• Talk to your college student about how you will stay in touch if a disaster occurs.
  • Make sure they understand that cell phones may not work during a disaster.
  • Choose an emergency contact who does not live near you or the college. Arrange with your student to call that person if they can’t reach you during a disaster.
  • Visit the website for your student’s college to find out about the school’s disaster plans and procedures. Some colleges will provide a phone number that you can call in an emergency. If you don’t find the number on the website, call the admissions office and ask. Add the number to your emergency contact list.
  • Make sure your student knows to call you if there is an emergency on campus. Also, ensure your student is registered for any emergency notification system on their campus.


  • Talk to your insurance agent to find out if your policy covers your student’s belongings while they are away at school.
  • You may need to buy an additional renter’s policy.
  • Also check with your health insurance carrier to find out where your student can find covered healthcare at school.

Know how others in your community will respond in a disaster.

  • Talk to other people when you are developing an emergency plan for a school, workplace or organization.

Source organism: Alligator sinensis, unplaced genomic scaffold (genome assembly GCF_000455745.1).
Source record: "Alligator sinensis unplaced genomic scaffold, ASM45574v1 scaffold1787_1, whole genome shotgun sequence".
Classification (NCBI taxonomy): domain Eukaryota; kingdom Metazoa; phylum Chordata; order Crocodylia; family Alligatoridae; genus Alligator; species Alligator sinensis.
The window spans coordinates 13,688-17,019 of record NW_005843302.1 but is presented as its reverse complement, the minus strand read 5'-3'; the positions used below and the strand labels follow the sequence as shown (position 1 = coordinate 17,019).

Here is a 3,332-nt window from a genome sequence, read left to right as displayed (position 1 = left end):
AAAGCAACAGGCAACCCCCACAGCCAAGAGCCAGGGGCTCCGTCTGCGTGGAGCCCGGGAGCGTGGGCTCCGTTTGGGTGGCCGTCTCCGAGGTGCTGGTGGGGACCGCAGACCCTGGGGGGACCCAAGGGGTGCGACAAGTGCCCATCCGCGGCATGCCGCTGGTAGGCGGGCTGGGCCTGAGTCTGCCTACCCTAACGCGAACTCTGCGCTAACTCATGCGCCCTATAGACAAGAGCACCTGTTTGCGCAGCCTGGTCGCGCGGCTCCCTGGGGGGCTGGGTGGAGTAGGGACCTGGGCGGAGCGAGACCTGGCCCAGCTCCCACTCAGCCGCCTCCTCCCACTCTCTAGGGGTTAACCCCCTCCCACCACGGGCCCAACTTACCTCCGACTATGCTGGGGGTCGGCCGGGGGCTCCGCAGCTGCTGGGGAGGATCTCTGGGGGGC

• Get input from people who work there and other people who use the building. It is especially important to include people with disabilities.
  • Think about asking your local police and fire departments to review the plan.
  • Make sure that what you are planning won’t interfere with emergency response.
  • Find out if your community has designated evacuation routes for floods, hurricanes, or other disasters. Include that information in your plans. Make sure that the plans you develop will work for everyone.
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Do 1 Thing – April – FOOD!

Each Month we will list one simple thing you can do to be better prepared for Disaster. This month we’d like you to focus on FOOD!

The following information is provided by http://do1thing.com/ The mission of Do 1 Thing is to move individuals, families, businesses and communities to prepare for all hazards and become disaster resilient.

THE GOAL: Have an emergency food supply that will meet the needs of your household for three days without outside help.

An emergency food supply doesn’t have to sit on a shelf, ready for disaster to strike (although it can). It can be part of the food you use every day. The key to a good food storage plan is to buy ahead of time. Replace items before they run out. Buy items when they are on sale. A large duffle bag or plastic tub with a lid makes a great storage place for an emergency food supply. Make sure your family, including pets, will have what they need when disaster strikes.

Buy a three-day emergency food supply for your household.

Put aside a three-day supply of food for disasters. You probably have a better idea than anyone else how much food you and your family members would need for three days. Follow the BUS rule to help you. BUS stands for balance, usability, and shelf-life.


You may already buy food that provides a balanced diet for your family. A balanced